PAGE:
Even so, we’re still ahead of schedule, and it’s thanks to him. I’ve had trouble with migraines my whole life and started dealing with chronic adrenal fatigue five years ago, which makes the migraines worse. I’m lucky to go even a week without having to take prescription medication for pain. I produce when I can, and sometimes my memory is better than others. Having Larry there for support as not only a writing partner, but also as a friend, makes more difference than anyone can know. I hope to eventually pull my act together and make him proud of me.
Right now, though, I’m dealing with migraines and hair loss, but when I start losing body parts, it may become more difficult to
ho y Cra ! there g es a fin er!

Wednesday, June 8, 2011

Redneck Mule

“Go someplace you feel most like yourself.”      
That’s a quote from The Lake House with Sandra Bullock. When I first heard it, I wondered, “Where do I feel most like myself?”
In spite of what I might lead people to believe, it’s not in a college classroom or a corporate conference room. I’m good at those things, but that’s not who I am. I’m a farm girl who plays those roles as an end to a means—paying the mortgage. Most of my job is customer service and I’m required to smile when I might prefer to scowl and tell people to bite me.
I grew up hooking weeds from beans, scooping manure from stalls, bucking hay bales, and riding horses and dirt bikes. I was a bit of a mule. Corn fed, as my husband likes to put it.
So now, to balance the goody-goody stuff of my everyday life, I write comedy and grit. I never grew out of being a redneck mule, and I don’t want to. That’s why Larry and I write alike. Because deep down inside, we are a lot alike.
Writing humor is fun. I can make the characters respond to a situation differently from how I normally would—they don’t have to smile and say, “Yes, of course!” when they can respond, “That makes zero sense!” For me, that’s what makes writing fun. The comedy. The action. The grit.
In those things, I feel most like myself.

Saturday, June 4, 2011

Smart vs Smart Ass

Liar, liar, pants on fire! When I was a kid, that’s what we used to chant when someone told a fib.
That’s what you must be thinkin’ about Becky and me. We claim that our writing styles are so similar that after a while even we can’t tell who wrote which scene in our story.
But our blogs are nothing alike. I write like I’d be talking to you, face to face. I’m far from eloquent. Forty-one years in the construction trades kinda steers your speech in a different direction from someone in a corporate conference room. I lean toward plain talk bordering on redneck. It’s too late for me to pretend to be smart.
Now Becky—she is smart! That girl’s got smarts, a corporate job, and a couple of college degrees to boot. The degrees don’t impress me at all—I’ve known plenty of educated idiots—but she truly is smart, and it shows in her blogs. They’re far different and a hell of a lot better than mine, if you’re looking for intelligence, and I’m assuming you would. Becky’s smart, and I’m just a smart ass. Sometimes she gets carried away and her “egg-head” side shows, or she comes across too corporate (gag me with a spoon), but in our story, she’s different.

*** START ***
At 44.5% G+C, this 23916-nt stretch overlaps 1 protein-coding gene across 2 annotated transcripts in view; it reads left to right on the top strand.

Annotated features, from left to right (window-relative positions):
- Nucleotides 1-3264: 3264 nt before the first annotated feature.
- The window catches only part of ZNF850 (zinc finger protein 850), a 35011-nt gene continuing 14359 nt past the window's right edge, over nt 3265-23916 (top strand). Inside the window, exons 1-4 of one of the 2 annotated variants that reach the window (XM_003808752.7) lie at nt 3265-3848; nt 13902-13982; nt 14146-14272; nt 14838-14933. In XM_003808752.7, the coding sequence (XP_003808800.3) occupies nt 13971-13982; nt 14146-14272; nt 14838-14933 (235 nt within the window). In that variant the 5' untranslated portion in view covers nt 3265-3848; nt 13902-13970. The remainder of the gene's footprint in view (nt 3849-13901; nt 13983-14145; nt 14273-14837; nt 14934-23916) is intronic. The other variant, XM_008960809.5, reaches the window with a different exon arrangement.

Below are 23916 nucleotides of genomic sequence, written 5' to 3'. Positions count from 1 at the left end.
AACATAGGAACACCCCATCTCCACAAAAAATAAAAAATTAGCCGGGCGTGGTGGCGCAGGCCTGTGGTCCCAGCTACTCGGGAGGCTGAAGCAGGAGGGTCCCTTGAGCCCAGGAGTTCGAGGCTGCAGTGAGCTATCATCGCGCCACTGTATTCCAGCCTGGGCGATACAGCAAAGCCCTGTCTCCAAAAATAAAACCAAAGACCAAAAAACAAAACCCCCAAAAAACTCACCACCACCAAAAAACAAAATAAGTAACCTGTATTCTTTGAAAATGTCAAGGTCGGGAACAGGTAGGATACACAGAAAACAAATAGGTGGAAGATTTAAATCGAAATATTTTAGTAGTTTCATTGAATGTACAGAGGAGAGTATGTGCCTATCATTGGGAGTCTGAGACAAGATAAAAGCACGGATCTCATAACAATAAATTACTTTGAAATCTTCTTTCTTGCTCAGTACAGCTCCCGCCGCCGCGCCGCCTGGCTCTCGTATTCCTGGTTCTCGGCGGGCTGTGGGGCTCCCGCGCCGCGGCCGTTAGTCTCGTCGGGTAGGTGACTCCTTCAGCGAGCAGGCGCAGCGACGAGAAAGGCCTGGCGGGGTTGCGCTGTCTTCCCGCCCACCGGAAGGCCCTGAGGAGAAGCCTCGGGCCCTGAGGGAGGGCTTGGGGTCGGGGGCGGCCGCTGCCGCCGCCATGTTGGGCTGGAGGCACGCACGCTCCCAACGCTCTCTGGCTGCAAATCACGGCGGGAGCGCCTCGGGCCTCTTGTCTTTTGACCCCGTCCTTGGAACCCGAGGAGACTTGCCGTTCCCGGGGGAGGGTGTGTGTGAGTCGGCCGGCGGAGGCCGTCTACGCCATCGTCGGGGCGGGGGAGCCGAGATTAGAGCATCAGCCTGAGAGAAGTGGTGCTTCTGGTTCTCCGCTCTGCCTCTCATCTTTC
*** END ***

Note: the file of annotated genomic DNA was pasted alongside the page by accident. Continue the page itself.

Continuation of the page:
So… how can we be such different people and write our blogs so differently, yet the scenes in our story come out so much alike?
I’ve come full circle again, and usually when someone talks in circles it’s because they’re hiding something, or they don’t know what the hell they’re talkin’ about. Well… it beats the shit out of me. I don’t know the answer. Let’s ask the brainiac.
Well, Becky, how about it?

Wednesday, June 1, 2011

The Moon Pool

Reading tends to affect my writing in one of two ways:
1)    Wow, this is great! I wonder if I can learn something.
2)    Wow, this sucks! I can do better than that.
Right now I’m reading a #1. It’s The Moon Pool by Abraham Merritt, an early classic of science fiction. I couldn’t find an exact date, but it was first published as a novella in 1918, and has that old-fashioned writing style that generally sends me screaming into the streets. This one, however, may be able to teach me something. I’m not sure what yet, but I’m fascinated by how he can keep me reading in spite of a first person narrative from a scientist’s point of view. Generally, those for me are a big snore.
I am all about action and dialogue. If Larry and I have more than three lines of description in our novel, I break it up with something. I can’t abide long narratives. So how Merritt keeps me turning the pages, I have no idea. It’s definitely worth some study.
How did I even stumble across something that old? When I got my Kindle, I couldn’t afford a bunch of books, so I looked for everything free that I could find. I like sci-fi, fantasy, mystery, all sorts of books, so of the 80 novels that I have on my Kindle, I think I actually paid for maybe four.
This has taken my reading in different directions than I would have expected. Had I been browsing in the bookstore, I probably wouldn’t have picked this one up. Had I picked it up, I’d have flipped through the pages, saw that it was written in an Edgar Rice Burroughs type style and put it back down.
Maybe my attitude toward description is evolving. Maybe I’m going through a phase. Or maybe I’m stubborn and give every book on my Kindle 100 pages to grip me before I hit delete.
What I do know is that the man was on to something, and I will seek out more of his work, and maybe by osmosis (I mean, who really wants to study!), I can absorb the knack it takes to develop description without zombifying the reader.
Or maybe I’ll just read him for entertainment. The Moon Pool. Free from Amazon. Check it out.